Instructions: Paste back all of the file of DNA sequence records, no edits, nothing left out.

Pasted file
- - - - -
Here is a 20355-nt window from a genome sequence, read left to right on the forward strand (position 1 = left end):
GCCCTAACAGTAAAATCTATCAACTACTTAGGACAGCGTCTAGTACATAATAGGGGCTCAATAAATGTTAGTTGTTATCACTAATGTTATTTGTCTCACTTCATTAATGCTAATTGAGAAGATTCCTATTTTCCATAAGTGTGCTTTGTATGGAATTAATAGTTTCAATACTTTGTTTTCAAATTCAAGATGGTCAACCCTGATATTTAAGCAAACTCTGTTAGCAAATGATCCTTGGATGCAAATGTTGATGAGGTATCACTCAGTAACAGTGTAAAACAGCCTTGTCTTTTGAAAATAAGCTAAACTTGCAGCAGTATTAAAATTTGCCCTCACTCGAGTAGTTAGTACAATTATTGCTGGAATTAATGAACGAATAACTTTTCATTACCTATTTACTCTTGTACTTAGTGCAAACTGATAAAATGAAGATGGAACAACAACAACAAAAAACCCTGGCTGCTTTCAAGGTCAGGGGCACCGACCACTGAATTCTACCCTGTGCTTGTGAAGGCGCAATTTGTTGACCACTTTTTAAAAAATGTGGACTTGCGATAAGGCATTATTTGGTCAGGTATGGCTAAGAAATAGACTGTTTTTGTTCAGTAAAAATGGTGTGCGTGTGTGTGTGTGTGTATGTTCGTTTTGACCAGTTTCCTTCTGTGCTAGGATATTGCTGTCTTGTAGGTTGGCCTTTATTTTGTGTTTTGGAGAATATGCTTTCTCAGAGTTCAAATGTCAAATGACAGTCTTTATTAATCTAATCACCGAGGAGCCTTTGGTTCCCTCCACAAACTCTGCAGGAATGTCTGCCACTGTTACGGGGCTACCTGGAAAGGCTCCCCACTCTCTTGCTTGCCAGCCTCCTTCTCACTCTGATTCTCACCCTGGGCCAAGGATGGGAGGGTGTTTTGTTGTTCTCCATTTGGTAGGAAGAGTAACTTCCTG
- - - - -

Here is a 20355-nt window from a genome sequence, read left to right on the forward strand (position 1 = left end):
GCCCTAACAGTAAAATCTATCAACTACTTAGGACAGCGTCTAGTACATAATAGGGGCTCAATAAATGTTAGTTGTTATCACTAATGTTATTTGTCTCACTTCATTAATGCTAATTGAGAAGATTCCTATTTTCCATAAGTGTGCTTTGTATGGAATTAATAGTTTCAATACTTTGTTTTCAAATTCAAGATGGTCAACCCTGATATTTAAGCAAACTCTGTTAGCAAATGATCCTTGGATGCAAATGTTGATGAGGTATCACTCAGTAACAGTGTAAAACAGCCTTGTCTTTTGAAAATAAGCTAAACTTGCAGCAGTATTAAAATTTGCCCTCACTCGAGTAGTTAGTACAATTATTGCTGGAATTAATGAACGAATAACTTTTCATTACCTATTTACTCTTGTACTTAGTGCAAACTGATAAAATGAAGATGGAACAACAACAACAAAAAACCCTGGCTGCTTTCAAGGTCAGGGGCACCGACCACTGAATTCTACCCTGTGCTTGTGAAGGCGCAATTTGTTGACCACTTTTTAAAAAATGTGGACTTGCGATAAGGCATTATTTGGTCAGGTATGGCTAAGAAATAGACTGTTTTTGTTCAGTAAAAATGGTGTGCGTGTGTGTGTGTGTGTATGTTCGTTTTGACCAGTTTCCTTCTGTGCTAGGATATTGCTGTCTTGTAGGTTGGCCTTTATTTTGTGTTTTGGAGAATATGCTTTCTCAGAGTTCAAATGTCAAATGACAGTCTTTATTAATCTAATCACCGAGGAGCCTTTGGTTCCCTCCACAAACTCTGCAGGAATGTCTGCCACTGTTACGGGGCTACCTGGAAAGGCTCCCCACTCTCTTGCTTGCCAGCCTCCTTCTCACTCTGATTCTCACCCTGGGCCAAGGATGGGAGGGTGTTTTGTTGTTCTCCATTTGGTAGGAAGAGTAACTTCCTG